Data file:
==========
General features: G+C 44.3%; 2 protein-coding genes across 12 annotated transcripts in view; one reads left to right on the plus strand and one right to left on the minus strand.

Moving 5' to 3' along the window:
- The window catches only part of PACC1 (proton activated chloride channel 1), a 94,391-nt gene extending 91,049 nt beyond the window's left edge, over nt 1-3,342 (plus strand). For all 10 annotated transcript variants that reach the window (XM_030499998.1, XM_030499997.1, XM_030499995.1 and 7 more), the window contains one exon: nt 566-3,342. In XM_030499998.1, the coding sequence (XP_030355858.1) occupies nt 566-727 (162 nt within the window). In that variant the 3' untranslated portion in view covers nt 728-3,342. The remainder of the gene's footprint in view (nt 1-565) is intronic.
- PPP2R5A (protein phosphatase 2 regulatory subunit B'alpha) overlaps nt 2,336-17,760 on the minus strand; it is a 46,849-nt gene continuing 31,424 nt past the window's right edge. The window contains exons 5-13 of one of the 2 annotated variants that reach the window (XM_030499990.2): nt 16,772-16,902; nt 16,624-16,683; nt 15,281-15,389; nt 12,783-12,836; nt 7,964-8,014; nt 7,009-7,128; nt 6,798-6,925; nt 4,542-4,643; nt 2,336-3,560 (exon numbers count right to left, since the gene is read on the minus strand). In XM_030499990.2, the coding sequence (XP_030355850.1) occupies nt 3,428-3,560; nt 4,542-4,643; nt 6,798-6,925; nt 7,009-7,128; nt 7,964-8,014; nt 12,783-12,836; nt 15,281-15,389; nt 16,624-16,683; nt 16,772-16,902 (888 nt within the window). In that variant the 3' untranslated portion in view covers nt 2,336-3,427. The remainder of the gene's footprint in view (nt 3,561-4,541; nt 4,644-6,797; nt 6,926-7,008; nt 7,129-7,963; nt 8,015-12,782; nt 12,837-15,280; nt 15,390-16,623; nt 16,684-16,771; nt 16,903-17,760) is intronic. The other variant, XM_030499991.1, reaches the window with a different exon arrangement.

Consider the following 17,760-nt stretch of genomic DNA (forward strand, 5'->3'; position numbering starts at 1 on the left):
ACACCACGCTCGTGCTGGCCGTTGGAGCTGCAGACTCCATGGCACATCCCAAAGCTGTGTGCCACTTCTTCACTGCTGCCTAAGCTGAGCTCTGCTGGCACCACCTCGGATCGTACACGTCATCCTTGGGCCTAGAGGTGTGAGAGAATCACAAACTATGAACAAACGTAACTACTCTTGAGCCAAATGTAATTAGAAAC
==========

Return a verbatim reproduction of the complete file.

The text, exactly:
General features: G+C 44.3%; 2 protein-coding genes across 12 annotated transcripts in view; one reads left to right on the plus strand and one right to left on the minus strand.

Moving 5' to 3' along the window:
- The window catches only part of PACC1 (proton activated chloride channel 1), a 94,391-nt gene extending 91,049 nt beyond the window's left edge, over nt 1-3,342 (plus strand). For all 10 annotated transcript variants that reach the window (XM_030499998.1, XM_030499997.1, XM_030499995.1 and 7 more), the window contains one exon: nt 566-3,342. In XM_030499998.1, the coding sequence (XP_030355858.1) occupies nt 566-727 (162 nt within the window). In that variant the 3' untranslated portion in view covers nt 728-3,342. The remainder of the gene's footprint in view (nt 1-565) is intronic.
- PPP2R5A (protein phosphatase 2 regulatory subunit B'alpha) overlaps nt 2,336-17,760 on the minus strand; it is a 46,849-nt gene continuing 31,424 nt past the window's right edge. The window contains exons 5-13 of one of the 2 annotated variants that reach the window (XM_030499990.2): nt 16,772-16,902; nt 16,624-16,683; nt 15,281-15,389; nt 12,783-12,836; nt 7,964-8,014; nt 7,009-7,128; nt 6,798-6,925; nt 4,542-4,643; nt 2,336-3,560 (exon numbers count right to left, since the gene is read on the minus strand). In XM_030499990.2, the coding sequence (XP_030355850.1) occupies nt 3,428-3,560; nt 4,542-4,643; nt 6,798-6,925; nt 7,009-7,128; nt 7,964-8,014; nt 12,783-12,836; nt 15,281-15,389; nt 16,624-16,683; nt 16,772-16,902 (888 nt within the window). In that variant the 3' untranslated portion in view covers nt 2,336-3,427. The remainder of the gene's footprint in view (nt 3,561-4,541; nt 4,644-6,797; nt 6,926-7,008; nt 7,129-7,963; nt 8,015-12,782; nt 12,837-15,280; nt 15,390-16,623; nt 16,684-16,771; nt 16,903-17,760) is intronic. The other variant, XM_030499991.1, reaches the window with a different exon arrangement.

Consider the following 17,760-nt stretch of genomic DNA (forward strand, 5'->3'; position numbering starts at 1 on the left):
ACACCACGCTCGTGCTGGCCGTTGGAGCTGCAGACTCCATGGCACATCCCAAAGCTGTGTGCCACTTCTTCACTGCTGCCTAAGCTGAGCTCTGCTGGCACCACCTCGGATCGTACACGTCATCCTTGGGCCTAGAGGTGTGAGAGAATCACAAACTATGAACAAACGTAACTACTCTTGAGCCAAATGTAATTAGAAAC